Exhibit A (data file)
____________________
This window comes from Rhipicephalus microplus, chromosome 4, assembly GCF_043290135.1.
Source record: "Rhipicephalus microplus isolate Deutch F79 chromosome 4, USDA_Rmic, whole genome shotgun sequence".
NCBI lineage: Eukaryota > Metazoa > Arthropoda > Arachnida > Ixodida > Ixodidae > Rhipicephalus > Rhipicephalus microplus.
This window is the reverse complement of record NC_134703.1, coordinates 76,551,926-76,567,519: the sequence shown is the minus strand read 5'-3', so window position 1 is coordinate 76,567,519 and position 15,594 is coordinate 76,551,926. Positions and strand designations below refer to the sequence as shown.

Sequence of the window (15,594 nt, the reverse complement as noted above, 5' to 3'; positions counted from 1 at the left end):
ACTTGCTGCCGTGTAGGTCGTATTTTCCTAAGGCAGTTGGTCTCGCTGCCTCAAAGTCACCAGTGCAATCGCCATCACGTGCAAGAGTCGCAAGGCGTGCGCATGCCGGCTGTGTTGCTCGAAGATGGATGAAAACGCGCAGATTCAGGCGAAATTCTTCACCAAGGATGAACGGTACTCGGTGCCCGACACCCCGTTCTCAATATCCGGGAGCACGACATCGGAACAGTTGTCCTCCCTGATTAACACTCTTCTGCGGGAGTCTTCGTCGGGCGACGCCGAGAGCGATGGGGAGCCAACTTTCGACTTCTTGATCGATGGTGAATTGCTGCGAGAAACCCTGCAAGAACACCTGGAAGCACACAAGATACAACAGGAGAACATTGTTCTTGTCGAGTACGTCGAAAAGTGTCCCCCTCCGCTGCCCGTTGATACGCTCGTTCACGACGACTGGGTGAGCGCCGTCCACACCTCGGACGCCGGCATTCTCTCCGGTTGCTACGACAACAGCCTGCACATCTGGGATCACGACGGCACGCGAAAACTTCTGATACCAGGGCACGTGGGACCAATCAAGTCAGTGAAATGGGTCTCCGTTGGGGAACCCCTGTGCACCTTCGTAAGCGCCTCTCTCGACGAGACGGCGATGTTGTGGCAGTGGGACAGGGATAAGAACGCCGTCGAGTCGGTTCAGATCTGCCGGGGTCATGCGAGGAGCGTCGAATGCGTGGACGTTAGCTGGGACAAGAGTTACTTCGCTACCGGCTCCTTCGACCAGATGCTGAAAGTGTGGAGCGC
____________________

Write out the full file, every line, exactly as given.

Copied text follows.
This window comes from Rhipicephalus microplus, chromosome 4, assembly GCF_043290135.1.
Source record: "Rhipicephalus microplus isolate Deutch F79 chromosome 4, USDA_Rmic, whole genome shotgun sequence".
NCBI lineage: Eukaryota > Metazoa > Arthropoda > Arachnida > Ixodida > Ixodidae > Rhipicephalus > Rhipicephalus microplus.
This window is the reverse complement of record NC_134703.1, coordinates 76,551,926-76,567,519: the sequence shown is the minus strand read 5'-3', so window position 1 is coordinate 76,567,519 and position 15,594 is coordinate 76,551,926. Positions and strand designations below refer to the sequence as shown.

Sequence of the window (15,594 nt, the reverse complement as noted above, 5' to 3'; positions counted from 1 at the left end):
ACTTGCTGCCGTGTAGGTCGTATTTTCCTAAGGCAGTTGGTCTCGCTGCCTCAAAGTCACCAGTGCAATCGCCATCACGTGCAAGAGTCGCAAGGCGTGCGCATGCCGGCTGTGTTGCTCGAAGATGGATGAAAACGCGCAGATTCAGGCGAAATTCTTCACCAAGGATGAACGGTACTCGGTGCCCGACACCCCGTTCTCAATATCCGGGAGCACGACATCGGAACAGTTGTCCTCCCTGATTAACACTCTTCTGCGGGAGTCTTCGTCGGGCGACGCCGAGAGCGATGGGGAGCCAACTTTCGACTTCTTGATCGATGGTGAATTGCTGCGAGAAACCCTGCAAGAACACCTGGAAGCACACAAGATACAACAGGAGAACATTGTTCTTGTCGAGTACGTCGAAAAGTGTCCCCCTCCGCTGCCCGTTGATACGCTCGTTCACGACGACTGGGTGAGCGCCGTCCACACCTCGGACGCCGGCATTCTCTCCGGTTGCTACGACAACAGCCTGCACATCTGGGATCACGACGGCACGCGAAAACTTCTGATACCAGGGCACGTGGGACCAATCAAGTCAGTGAAATGGGTCTCCGTTGGGGAACCCCTGTGCACCTTCGTAAGCGCCTCTCTCGACGAGACGGCGATGTTGTGGCAGTGGGACAGGGATAAGAACGCCGTCGAGTCGGTTCAGATCTGCCGGGGTCATGCGAGGAGCGTCGAATGCGTGGACGTTAGCTGGGACAAGAGTTACTTCGCTACCGGCTCCTTCGACCAGATGCTGAAAGTGTGGAGCGC